This page contains links and information to assist school librarians in creating excellent school library websites.

Think about your school library web page:

  • Is it welcoming to the K-12 students/parent community and does it avoid stating the ‘rules’ at first glance?

  • Does it have links to items that students enjoy or want to use?

  • Does it have links to student work?

  • Does it have links to lesson plans and/or assessments that you have co-developed with your staff?

Here are examples of great school library web pages as well as links to other timely information for school librarians.

The following list is from Library Girl. Net


5 Things Every School Library Website Should Have:

  1. A focus on teaching: If teaching is what you do, your website should reflect it. Whether you do it through a a library blog, a teaching/learning wiki, a collection of slideshows, or any number of other elements, your site should showcase the LEARNING that takes place in the library. Everybody already expects a library to have books. Your website should show them something they don't (but should!) expect about school libraries/librarians and how they impact kids.
  2. Examples of student work: One sure fire way to get parents to visit your site is to make it a gallery of student work. Posting student work on your site not only provides the student with an opportunity for real world publication but it also emphasizes your role as an instructional partner within the school.
  3. Opportunities for participation: If teaching students about digital citizenship and the ethical use of information is part of your mission, then your website should be an online laboratory where students get to put those skills to work. I know. I know. It's scary to give kids control of your library's public face, but you don't need to hand them the keys to the kingdom to do it. There are lots of interactive web 2.0 tools, fromWallwisher to ThingLink, that provide students/parents/teachers with the chance to contribute to the library's web presence. By making your website a collaborative space, you're also inviting your visitors to take ownership of your programs and the work that is created there.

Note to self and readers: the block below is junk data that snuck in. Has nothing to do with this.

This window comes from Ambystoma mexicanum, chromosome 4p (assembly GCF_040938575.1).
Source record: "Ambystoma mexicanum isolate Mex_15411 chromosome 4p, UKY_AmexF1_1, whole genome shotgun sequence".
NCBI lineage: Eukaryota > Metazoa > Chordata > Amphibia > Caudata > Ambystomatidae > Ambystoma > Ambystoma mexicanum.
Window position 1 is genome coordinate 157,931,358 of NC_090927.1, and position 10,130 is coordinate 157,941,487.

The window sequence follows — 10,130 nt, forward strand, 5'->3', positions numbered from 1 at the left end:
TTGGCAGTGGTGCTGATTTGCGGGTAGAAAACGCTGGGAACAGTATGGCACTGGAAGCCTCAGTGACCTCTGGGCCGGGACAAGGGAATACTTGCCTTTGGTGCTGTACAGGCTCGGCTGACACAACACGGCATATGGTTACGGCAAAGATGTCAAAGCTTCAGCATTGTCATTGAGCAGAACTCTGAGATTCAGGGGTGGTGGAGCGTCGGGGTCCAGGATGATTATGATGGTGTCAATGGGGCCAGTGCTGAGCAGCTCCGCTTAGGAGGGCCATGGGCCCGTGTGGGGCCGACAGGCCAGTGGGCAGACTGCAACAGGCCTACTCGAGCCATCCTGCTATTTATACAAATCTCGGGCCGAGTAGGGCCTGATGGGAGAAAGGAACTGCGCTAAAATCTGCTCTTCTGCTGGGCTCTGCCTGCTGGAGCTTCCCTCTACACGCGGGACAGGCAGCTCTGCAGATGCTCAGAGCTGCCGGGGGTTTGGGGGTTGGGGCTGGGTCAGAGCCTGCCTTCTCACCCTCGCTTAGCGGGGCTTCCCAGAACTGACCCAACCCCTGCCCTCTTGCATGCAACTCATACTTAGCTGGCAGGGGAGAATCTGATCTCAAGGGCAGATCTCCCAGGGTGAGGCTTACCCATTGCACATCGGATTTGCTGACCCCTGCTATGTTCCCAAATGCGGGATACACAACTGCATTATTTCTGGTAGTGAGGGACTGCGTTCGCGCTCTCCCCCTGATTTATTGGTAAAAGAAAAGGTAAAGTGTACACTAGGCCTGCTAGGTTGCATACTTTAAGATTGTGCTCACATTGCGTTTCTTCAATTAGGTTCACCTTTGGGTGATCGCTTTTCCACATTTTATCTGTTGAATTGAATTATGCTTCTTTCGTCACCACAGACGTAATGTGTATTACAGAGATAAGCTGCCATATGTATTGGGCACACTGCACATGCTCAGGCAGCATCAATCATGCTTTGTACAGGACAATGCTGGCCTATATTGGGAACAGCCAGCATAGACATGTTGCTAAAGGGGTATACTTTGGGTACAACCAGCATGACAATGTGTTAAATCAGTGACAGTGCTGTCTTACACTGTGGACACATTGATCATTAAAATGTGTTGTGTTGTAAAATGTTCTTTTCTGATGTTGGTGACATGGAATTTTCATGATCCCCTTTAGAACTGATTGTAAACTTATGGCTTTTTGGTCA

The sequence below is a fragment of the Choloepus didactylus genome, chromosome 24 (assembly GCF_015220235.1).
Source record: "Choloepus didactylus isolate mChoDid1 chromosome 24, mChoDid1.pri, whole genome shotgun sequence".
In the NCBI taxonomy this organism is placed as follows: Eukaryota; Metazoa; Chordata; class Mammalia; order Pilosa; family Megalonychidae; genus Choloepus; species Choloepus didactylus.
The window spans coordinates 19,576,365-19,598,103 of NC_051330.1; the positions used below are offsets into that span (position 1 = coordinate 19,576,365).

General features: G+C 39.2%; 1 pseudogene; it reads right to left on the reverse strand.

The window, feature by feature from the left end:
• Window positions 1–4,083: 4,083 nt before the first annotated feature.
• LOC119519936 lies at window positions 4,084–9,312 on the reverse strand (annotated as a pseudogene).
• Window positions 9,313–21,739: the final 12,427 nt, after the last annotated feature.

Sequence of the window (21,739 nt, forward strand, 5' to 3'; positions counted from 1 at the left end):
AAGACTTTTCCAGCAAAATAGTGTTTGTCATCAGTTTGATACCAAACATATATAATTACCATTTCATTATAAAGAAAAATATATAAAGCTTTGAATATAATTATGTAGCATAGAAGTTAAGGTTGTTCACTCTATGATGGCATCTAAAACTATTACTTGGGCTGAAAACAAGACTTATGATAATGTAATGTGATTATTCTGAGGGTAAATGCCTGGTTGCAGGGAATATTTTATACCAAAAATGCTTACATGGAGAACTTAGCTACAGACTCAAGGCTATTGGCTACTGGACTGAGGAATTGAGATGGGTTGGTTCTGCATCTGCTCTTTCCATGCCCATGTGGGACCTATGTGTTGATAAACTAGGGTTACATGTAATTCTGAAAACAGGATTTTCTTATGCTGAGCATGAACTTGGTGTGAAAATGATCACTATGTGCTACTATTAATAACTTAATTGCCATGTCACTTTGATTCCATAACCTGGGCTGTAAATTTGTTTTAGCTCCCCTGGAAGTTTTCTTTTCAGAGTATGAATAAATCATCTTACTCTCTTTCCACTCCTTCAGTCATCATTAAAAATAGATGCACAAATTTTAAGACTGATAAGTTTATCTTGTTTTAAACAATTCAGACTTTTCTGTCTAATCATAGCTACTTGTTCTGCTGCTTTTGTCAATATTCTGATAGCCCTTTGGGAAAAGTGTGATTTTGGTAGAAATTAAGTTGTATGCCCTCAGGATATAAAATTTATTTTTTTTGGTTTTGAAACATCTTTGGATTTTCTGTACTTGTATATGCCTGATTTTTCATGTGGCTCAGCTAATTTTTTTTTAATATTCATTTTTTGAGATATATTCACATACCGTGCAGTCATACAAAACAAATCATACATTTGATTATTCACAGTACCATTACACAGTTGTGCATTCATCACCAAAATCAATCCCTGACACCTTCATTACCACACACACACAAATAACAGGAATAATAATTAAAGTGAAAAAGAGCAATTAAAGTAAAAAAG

4. Evolving resources for your evolving audience: If we want our libraries to be thought of as THE place to find the most up to date, the most relevant and the most cutting edge resources, our websites need to contain resources of equally high quality. Tired lists of out of date links will not cut it. The resources we share on our websites need to a) be updated frequently to reflect student needs b) be directly linked to student learning and/or our school(district/state)'s mission and c) be a part of our own practice in the library.
  5. Flavor: Finally, your website should give visitors a taste of the library experience that you have created. If your library is a fun, noisy place filled with opportunities for kids to grow and learn, your website should reflect that. Every library is different as a result of all the people who spend time there learning and creating, your website should offer visitors a taste of the flavor that is unique to your school library experience.


Best practices in school library website design

From University of North Carolina website: Learn NC

Exemplary School Library Websites

From School Media Toolbox

School Library Websites